For the last five or six days I’ve been working very diligently to build a simple 3D isometric terrain rendering engine using JavaMonkeyEngine 3 (JME3). I was delighted when, by the end of the first night I had assembled the necessary geometries for my surface tiles and textured them. By the end of the second night I’d forced the camera into a parallel projection mode and positioned the scene with respect to the camera so that everything was rendered at the requisite angle.
From this point on, all I really need is to light the scene. However, this disarmingly simple thing has turned into a frustrating and heart-wrenching struggle. I have to conclude, after several days of hammering, chiseling, scraping, poring through source code, online tutorials, and relevant books on the subject, that JME3 is not going to work for my project.
After several confusing false starts, I decided to simplify the lighting problem. I ditched my complex models and implemented a Mesh that is, functionally, half of a cube. Just the 3 quads that face the camera. I computed the surface normals for these quads (this is very simple, because the object is a cube, and it is aligned to the X,Y, and Z axes), and then set up three directional spotlights. One red, one green, and one blue. The goal of my experiment was to shine each of these lights on a different face of the mesh. For comparison, I included a com.jme3.scene.shape.Box in the same node as my mesh.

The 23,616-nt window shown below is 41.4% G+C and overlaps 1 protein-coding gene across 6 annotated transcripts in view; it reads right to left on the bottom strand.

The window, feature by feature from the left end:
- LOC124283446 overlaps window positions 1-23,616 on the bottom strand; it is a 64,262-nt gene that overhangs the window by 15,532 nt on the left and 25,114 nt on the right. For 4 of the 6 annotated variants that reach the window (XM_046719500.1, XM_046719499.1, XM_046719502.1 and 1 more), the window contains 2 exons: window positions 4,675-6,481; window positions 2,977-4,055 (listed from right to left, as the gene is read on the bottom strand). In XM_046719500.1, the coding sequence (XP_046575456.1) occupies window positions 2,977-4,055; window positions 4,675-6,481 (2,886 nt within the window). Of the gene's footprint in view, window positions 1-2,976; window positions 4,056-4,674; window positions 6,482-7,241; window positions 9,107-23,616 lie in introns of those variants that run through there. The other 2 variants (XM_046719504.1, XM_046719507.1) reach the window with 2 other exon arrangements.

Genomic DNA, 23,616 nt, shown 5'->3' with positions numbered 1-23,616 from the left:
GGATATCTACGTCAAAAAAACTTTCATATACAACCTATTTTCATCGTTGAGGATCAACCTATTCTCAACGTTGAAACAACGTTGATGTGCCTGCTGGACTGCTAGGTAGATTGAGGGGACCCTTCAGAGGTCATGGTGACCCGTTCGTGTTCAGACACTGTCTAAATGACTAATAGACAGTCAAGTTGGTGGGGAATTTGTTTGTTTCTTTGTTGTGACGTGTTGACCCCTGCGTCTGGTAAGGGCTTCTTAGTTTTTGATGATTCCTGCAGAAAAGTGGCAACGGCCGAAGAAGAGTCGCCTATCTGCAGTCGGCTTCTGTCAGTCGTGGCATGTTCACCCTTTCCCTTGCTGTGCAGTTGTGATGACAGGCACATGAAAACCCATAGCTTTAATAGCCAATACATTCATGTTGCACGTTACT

One of the first things that I noticed was that the Box model had to be rotated slightly in order for its normal vectors to align properly—in other words, shining a light straight down from above (0,1,0) lit one of the back-facing quads on the cube. That was straightforward to resolve by rotating the cube. Still, as the days marched on, no combination of effort and experimentation would result in the effect that I was attempting to produce, which was a light shining down on the tile nearly vertically, while lighting the two vertical faces of the tile at noticeably different degrees. Eventually, I realized that even if I did manage to tweak and torque the normals around and the lights to get the effect I was after, it would almost certainly break or behave counterintuitively once I began to vary the angle of the top of my tiles, which is the whole point of this work.
I’ve decided to give up JME and work more directly with the Lightweight Java Games Library (LWJGL). I don’t need physics, collision detection, particle systems from a massive game engine. I just need rendering. Triangles, textures, and light. Still, it’s a big surprise, to come so frustratingly close to completion only to turn away from an otherwise excellent library.